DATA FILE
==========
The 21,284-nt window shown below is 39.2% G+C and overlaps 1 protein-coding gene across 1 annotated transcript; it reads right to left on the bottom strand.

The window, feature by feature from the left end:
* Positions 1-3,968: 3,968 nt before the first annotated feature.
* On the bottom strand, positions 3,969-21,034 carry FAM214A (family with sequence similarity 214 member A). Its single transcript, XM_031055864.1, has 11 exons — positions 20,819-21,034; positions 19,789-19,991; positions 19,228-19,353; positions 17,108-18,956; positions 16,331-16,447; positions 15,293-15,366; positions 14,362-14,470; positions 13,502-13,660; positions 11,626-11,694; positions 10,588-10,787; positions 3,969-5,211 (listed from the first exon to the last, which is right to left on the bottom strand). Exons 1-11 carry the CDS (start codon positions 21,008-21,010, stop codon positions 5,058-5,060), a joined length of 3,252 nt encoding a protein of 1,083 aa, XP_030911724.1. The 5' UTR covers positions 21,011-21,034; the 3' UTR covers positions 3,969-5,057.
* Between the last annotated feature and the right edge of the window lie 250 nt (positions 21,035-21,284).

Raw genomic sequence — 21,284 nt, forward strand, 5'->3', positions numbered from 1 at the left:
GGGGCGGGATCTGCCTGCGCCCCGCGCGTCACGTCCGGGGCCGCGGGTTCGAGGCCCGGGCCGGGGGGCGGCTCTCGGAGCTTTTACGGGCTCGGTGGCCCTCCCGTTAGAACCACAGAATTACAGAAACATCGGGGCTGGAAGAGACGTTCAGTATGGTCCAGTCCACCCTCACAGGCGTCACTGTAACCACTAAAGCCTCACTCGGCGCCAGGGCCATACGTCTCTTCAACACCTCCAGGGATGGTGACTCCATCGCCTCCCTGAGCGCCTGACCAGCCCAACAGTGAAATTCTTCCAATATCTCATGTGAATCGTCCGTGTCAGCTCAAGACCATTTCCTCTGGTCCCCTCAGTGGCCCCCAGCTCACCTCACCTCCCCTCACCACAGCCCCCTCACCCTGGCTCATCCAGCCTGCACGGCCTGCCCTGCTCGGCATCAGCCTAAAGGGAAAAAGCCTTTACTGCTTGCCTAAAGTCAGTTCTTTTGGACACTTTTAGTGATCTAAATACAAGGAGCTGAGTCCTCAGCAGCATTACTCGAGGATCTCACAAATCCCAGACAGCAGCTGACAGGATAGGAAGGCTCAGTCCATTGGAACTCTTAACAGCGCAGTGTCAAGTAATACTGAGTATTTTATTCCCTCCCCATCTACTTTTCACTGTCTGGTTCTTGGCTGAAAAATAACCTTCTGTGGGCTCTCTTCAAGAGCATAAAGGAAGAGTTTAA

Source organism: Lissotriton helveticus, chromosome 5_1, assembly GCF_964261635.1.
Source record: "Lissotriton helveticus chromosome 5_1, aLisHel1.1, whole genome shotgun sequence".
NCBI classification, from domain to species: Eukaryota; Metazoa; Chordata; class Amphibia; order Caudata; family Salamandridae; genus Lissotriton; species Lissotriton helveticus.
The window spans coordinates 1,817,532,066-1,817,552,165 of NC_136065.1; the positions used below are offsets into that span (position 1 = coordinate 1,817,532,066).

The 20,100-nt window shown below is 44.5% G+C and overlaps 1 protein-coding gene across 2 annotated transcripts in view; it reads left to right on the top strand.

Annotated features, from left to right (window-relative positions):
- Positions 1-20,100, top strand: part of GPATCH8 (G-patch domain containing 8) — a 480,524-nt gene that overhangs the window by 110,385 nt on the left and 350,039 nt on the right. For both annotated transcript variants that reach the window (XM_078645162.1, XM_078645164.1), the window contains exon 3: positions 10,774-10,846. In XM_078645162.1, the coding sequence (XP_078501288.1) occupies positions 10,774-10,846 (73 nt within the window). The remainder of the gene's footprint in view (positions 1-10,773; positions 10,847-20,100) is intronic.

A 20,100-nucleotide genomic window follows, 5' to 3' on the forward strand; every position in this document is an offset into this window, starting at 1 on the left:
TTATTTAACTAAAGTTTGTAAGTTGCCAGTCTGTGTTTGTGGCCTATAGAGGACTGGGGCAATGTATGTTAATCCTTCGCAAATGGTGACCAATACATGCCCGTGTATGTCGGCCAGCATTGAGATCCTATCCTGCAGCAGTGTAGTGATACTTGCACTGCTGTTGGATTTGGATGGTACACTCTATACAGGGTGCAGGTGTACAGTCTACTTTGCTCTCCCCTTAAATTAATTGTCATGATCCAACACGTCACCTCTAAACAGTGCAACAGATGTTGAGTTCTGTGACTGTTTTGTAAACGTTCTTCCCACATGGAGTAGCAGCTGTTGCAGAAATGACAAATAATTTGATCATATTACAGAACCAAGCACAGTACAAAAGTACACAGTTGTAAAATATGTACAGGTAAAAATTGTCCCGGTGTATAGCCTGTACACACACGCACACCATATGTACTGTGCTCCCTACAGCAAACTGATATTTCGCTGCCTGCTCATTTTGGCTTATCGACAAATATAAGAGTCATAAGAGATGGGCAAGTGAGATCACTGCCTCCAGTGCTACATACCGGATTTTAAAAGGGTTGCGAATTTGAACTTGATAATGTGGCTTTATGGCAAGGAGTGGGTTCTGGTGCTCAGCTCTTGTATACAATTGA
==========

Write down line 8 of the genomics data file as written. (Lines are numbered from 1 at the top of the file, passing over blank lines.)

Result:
Source organism: Lissotriton helveticus, chromosome 5_1, assembly GCF_964261635.1.